NPR

Panel Round Two

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Transcript

CARL KASELL: From NPR and WBEZ-Chicago, this is WAIT, WAIT...DON'T TELL ME, the NPR news quiz. I'm Carl Kasell. We're playing this week with Paula Poundstone, Roy Blount, Jr., and Jessi Klein. And here again is your host, at the Chase Bank Auditorium in downtown Chicago, Peter Sagal.

PETER SAGAL, HOST:

Thank you, Carl.

(APPLAUSE)

SAGAL: In just a minute, Carl debuts the racy video for his hit single Limwrecking Ball in the listener limerick challenge. If you'd like to play, give us a call at 1-888-WAIT WAIT. That's 1-888-924-8924. But right now, panel, some more questions for you from the week's news. Roy, according to the Wall Street Journal, new developments in science and medicine mean humans can finally have the perfect what?

ROY BLOUNT, JR.: I don't know. Is it something kind of dirty?

SAGAL: No.

JR.: No, well then...

(LAUGHTER)

SAGAL: It's something that most people don't need scientific or medical help with, especially in the mid-afternoon after a large meal.

(LAUGHTER)

JR.: The perfect nap.

SAGAL: Yes, indeed, the perfect nap.

(SOUNDBITE OF BELL)

(APPLAUSE)

SAGAL: Science has finally brought us that. Naps, of course, are second only to girls on the list of things we hated in preschool but want desperately now. So the Wall Street Journal looked into this and they say that new research from several major research institutions say the ideal nap window begins at 1:00 p.m., the ideal nap length 90 minutes. A researcher at Penn also revealed the one key to the perfect nap, but unfortunately he did so in a 90-minute lecture starting at 1:00 p.m.

(LAUGHTER)

SAGAL: Sleep specialists - you'll be pleased to hear this - advise finding idle time at work to nap when you don't have much to do, like during your lunch break or during the Bluff the Listener game.

(LAUGHTER)

PAULA POUNDSTONE: I nap everywhere I go.

SAGAL: Really?

POUNDSTONE: Yeah, the hard part for me is unnapping.

(LAUGHTER)

POUNDSTONE: You know, scientifically staying awake is hard for me.

SAGAL: I know.

JESSI KLEIN: I panic after I take a nap.

SAGAL: Really?

KLEIN: Yeah, like I don't - I have a very hard time napping but, like, sometimes I'll fall asleep and then I just wake up in like a sheer panic.

POUNDSTONE: Over what?

KLEIN: Just like, oh my god, I can't believe I was asleep.

JR.: Woo.

(LAUGHTER)

KLEIN: And I'm also...

POUNDSTONE: So you're not really aware of all the functions your body can do.

(LAUGHTER)

KLEIN: No, Paula. And I also...

POUNDSTONE: Every day is a world of wonder for you.

KLEIN: Every day is a winding road. And I also wake up from a nap like the panic leads to, like, insane hunger.

JR.: Woo.

KLEIN: I'll eat a lot very quickly after a nap. Anyone else? No? OK.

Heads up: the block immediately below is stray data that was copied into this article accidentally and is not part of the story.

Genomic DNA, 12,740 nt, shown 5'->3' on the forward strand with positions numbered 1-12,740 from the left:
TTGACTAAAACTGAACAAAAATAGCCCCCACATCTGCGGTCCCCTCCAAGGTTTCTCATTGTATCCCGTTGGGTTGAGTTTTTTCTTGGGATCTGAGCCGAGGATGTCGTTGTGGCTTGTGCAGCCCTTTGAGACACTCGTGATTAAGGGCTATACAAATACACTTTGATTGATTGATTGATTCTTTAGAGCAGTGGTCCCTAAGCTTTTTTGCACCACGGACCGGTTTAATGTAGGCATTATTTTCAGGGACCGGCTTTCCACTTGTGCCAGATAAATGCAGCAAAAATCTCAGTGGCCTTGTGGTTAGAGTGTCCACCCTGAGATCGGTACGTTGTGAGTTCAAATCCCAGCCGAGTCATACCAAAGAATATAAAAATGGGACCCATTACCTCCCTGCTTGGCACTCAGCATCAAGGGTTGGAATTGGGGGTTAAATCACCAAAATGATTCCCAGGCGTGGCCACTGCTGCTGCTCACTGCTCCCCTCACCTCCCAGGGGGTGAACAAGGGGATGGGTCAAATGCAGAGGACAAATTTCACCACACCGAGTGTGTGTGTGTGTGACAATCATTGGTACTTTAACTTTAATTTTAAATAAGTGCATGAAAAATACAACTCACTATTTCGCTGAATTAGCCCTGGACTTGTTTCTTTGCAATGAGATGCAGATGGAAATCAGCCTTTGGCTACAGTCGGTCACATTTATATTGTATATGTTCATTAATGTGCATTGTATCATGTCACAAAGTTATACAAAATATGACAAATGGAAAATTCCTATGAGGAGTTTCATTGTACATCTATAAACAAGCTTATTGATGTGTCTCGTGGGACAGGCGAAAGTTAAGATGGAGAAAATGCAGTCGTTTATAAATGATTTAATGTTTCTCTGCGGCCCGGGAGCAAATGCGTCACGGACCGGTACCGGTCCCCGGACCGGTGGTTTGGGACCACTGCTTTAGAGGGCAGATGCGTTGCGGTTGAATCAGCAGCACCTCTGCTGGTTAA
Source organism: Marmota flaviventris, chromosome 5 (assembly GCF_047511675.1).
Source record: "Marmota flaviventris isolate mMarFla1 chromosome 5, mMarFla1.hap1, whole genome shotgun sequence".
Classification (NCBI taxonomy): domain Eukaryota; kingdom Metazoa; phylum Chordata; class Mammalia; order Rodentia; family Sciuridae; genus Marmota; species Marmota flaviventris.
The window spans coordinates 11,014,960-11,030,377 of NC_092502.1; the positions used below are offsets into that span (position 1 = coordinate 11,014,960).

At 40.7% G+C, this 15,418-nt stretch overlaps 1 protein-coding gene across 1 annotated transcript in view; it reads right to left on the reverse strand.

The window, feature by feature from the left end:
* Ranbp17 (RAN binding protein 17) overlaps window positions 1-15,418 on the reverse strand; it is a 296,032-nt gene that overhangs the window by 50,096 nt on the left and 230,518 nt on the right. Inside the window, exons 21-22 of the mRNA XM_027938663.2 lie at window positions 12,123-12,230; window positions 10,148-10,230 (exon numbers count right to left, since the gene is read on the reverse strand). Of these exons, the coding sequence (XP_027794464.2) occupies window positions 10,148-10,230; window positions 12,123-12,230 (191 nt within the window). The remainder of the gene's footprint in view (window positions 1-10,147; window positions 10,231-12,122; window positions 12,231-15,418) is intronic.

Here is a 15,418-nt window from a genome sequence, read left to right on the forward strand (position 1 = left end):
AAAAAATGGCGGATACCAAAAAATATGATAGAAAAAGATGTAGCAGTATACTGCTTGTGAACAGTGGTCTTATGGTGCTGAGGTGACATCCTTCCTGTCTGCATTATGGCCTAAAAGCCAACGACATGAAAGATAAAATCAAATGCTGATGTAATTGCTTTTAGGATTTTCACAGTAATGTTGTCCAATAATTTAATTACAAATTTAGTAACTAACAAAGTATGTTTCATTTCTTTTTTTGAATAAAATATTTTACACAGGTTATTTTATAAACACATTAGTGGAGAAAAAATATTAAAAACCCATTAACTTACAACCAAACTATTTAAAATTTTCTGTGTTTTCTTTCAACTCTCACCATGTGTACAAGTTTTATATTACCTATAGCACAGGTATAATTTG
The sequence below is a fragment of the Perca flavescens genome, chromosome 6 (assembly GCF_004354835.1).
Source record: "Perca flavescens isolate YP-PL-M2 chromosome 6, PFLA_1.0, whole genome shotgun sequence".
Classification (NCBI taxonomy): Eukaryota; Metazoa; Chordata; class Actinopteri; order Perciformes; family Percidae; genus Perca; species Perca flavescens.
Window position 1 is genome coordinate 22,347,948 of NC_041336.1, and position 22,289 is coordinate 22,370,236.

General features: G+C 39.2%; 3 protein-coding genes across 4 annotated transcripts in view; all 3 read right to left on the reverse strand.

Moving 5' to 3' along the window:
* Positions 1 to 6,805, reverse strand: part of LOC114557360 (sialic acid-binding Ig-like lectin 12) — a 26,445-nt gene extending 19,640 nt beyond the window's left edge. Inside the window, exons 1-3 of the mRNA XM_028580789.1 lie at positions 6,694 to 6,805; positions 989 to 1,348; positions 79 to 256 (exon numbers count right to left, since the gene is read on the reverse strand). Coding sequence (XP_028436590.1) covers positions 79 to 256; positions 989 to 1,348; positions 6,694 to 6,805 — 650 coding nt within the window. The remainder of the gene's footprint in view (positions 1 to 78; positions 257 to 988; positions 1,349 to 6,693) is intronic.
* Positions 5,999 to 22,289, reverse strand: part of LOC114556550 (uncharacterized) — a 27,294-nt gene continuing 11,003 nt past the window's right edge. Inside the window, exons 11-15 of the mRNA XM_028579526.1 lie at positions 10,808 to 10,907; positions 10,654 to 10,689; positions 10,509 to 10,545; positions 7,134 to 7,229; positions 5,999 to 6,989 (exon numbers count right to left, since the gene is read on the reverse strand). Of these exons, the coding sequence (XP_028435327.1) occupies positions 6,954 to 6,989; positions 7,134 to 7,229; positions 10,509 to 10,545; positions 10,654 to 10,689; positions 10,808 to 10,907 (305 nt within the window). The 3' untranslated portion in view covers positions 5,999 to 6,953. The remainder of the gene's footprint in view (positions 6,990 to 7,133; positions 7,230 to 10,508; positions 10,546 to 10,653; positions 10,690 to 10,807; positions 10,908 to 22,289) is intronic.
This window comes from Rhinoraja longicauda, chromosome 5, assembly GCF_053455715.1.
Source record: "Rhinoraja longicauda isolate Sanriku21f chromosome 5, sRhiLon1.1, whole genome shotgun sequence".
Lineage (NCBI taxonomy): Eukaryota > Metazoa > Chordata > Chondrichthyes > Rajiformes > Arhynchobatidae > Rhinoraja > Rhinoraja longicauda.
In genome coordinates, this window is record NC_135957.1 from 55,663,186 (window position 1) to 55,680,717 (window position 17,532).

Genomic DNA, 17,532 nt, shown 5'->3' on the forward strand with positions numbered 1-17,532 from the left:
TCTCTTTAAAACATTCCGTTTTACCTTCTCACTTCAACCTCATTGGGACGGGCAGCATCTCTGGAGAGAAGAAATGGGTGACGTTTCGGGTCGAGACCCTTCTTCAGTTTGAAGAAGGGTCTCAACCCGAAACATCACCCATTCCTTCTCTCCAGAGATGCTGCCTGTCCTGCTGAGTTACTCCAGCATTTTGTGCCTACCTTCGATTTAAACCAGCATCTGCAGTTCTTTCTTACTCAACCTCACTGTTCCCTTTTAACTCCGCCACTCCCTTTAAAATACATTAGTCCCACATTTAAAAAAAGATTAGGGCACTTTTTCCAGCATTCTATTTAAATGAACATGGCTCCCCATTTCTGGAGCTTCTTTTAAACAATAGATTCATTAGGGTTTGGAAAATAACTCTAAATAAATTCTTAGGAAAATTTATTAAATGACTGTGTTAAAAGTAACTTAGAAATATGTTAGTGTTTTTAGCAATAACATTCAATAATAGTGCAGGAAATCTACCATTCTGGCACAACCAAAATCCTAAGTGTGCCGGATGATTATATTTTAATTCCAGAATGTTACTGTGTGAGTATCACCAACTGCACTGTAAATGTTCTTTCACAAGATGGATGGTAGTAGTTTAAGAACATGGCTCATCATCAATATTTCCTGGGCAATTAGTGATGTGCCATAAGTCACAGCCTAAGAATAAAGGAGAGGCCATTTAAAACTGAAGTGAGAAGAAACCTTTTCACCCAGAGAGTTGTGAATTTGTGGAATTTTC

POUNDSTONE: I'm not a professional, but each of these things is perfectly normal.

(LAUGHTER)

POUNDSTONE: Sleeping, eating...

KLEIN: OK. Yeah.

(LAUGHTER)

POUNDSTONE: ...that's - panicking, panic eating.

KLEIN: OK.

SAGAL: It's a cycle of life.

POUNDSTONE: Do you find that you walk and digest as well?

KLEIN: Yes, yes.

(LAUGHTER)

POUNDSTONE: OK. Those are all things - and I think this is good for you to be with a group and share because...

(SOUNDBITE OF LAUGHER)

(APPLAUSE)

POUNDSTONE: ...this is how we discover that we have much more in common than we have differences, you know. We've all - and I think everyone will admit it - we've been eating and sleeping.

(LAUGHTER)

KLEIN: Paula, I feel so much better.

POUNDSTONE: Yeah, you're one of us.

(LAUGHTER)

POUNDSTONE: And if you have methane gas as well, you are in like flint healthy.

KLEIN: Guilty.

(LAUGHTER)

SAGAL: Jessi, it's pumpkin spice latte season at Starbucks, otherwise known as White People Month.

(LAUGHTER)

SAGAL: Not everybody is happy. What group is protesting the pumpkin spice latte?

KLEIN: Someone's protesting the pumpkin spice latte?

SAGAL: Yes.

KLEIN: Where are they?

(LAUGHTER)

KLEIN: Bring them to me. Someone - a group...

SAGAL: Yes.

KLEIN: ...not one person.

SAGAL: Well, one person represents a group.

KLEIN: Like such specifically the Starbuck's pumpkin spice latte?

SAGAL: Yes.

KLEIN: Someone from Coffee Bean and Tea Leaf?

SAGAL: No.

(SOUNDBITE OF LAUGHER)

SAGAL: (Unintelligible) it's not a competitor. I'll give you a hint, they're also against the beefachino and the vanilla chicken broth espresso.

(LAUGHTER)

KLEIN: Like my mom?

(LAUGHTER)

JR.: Jack-o-lanterns.

(LAUGHTER)

SAGAL: How about vegans?

POUNDSTONE: Why are they upset about it?

SAGAL: The vegans are upset - well, vegans, as you know, they don't have eggs, meat, dairy or sense of humor.

(LAUGHTER)

SAGAL: And they're upset because all over the country vegans just went, that's not funny.

(LAUGHTER)

SAGAL: So most Starbucks can be made vegan, right, soy milk or whatever but the pumpkin spice latte cannot be made vegan because it turns out pumpkins are not plants. They're very large, very lazy orange mice.

(LAUGHTER)

POUNDSTONE: We knew that.

KLEIN: Oh, this is a drag of a story.

POUNDSTONE: Yeah.

(LAUGHTER)

POUNDSTONE: Certainly creating a situation in my life.

(LAUGHTER)

SAGAL: Why is it a drag of a story, Jessi?

KLEIN: Oh, I mean, I don't even know where to begin. Go do a math problem or something.

(LAUGHTER)

KLEIN: I don't know. Like, go try to help out. You know who farts the most, vegans.

(LAUGHTER)

KLEIN: Science.

(SOUNDBITE OF MUSIC) Transcript provided by NPR, Copyright NPR.

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